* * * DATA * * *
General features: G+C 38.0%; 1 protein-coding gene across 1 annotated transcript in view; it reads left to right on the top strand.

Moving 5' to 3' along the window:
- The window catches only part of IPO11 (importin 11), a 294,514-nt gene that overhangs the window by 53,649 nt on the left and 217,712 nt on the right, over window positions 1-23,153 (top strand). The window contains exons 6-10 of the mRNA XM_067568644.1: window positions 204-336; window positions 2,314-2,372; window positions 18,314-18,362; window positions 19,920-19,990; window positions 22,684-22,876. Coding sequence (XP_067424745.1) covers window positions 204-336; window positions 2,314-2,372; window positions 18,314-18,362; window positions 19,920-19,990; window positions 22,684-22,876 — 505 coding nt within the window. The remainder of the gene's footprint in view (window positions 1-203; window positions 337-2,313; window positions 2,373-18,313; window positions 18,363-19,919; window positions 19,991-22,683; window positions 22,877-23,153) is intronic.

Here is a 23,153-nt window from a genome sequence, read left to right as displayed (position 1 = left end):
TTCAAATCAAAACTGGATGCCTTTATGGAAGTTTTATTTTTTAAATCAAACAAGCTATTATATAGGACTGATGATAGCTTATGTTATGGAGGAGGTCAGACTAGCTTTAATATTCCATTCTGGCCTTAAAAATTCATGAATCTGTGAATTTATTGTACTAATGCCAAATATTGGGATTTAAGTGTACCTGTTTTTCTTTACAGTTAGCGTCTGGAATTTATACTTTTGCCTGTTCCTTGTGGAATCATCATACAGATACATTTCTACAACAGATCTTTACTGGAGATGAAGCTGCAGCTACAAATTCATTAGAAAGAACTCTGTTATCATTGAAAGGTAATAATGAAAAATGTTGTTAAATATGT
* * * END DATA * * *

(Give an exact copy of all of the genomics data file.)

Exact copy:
General features: G+C 38.0%; 1 protein-coding gene across 1 annotated transcript in view; it reads left to right on the top strand.

Moving 5' to 3' along the window:
- The window catches only part of IPO11 (importin 11), a 294,514-nt gene that overhangs the window by 53,649 nt on the left and 217,712 nt on the right, over window positions 1-23,153 (top strand). The window contains exons 6-10 of the mRNA XM_067568644.1: window positions 204-336; window positions 2,314-2,372; window positions 18,314-18,362; window positions 19,920-19,990; window positions 22,684-22,876. Coding sequence (XP_067424745.1) covers window positions 204-336; window positions 2,314-2,372; window positions 18,314-18,362; window positions 19,920-19,990; window positions 22,684-22,876 — 505 coding nt within the window. The remainder of the gene's footprint in view (window positions 1-203; window positions 337-2,313; window positions 2,373-18,313; window positions 18,363-19,919; window positions 19,991-22,683; window positions 22,877-23,153) is intronic.

Here is a 23,153-nt window from a genome sequence, read left to right as displayed (position 1 = left end):
TTCAAATCAAAACTGGATGCCTTTATGGAAGTTTTATTTTTTAAATCAAACAAGCTATTATATAGGACTGATGATAGCTTATGTTATGGAGGAGGTCAGACTAGCTTTAATATTCCATTCTGGCCTTAAAAATTCATGAATCTGTGAATTTATTGTACTAATGCCAAATATTGGGATTTAAGTGTACCTGTTTTTCTTTACAGTTAGCGTCTGGAATTTATACTTTTGCCTGTTCCTTGTGGAATCATCATACAGATACATTTCTACAACAGATCTTTACTGGAGATGAAGCTGCAGCTACAAATTCATTAGAAAGAACTCTGTTATCATTGAAAGGTAATAATGAAAAATGTTGTTAAATATGT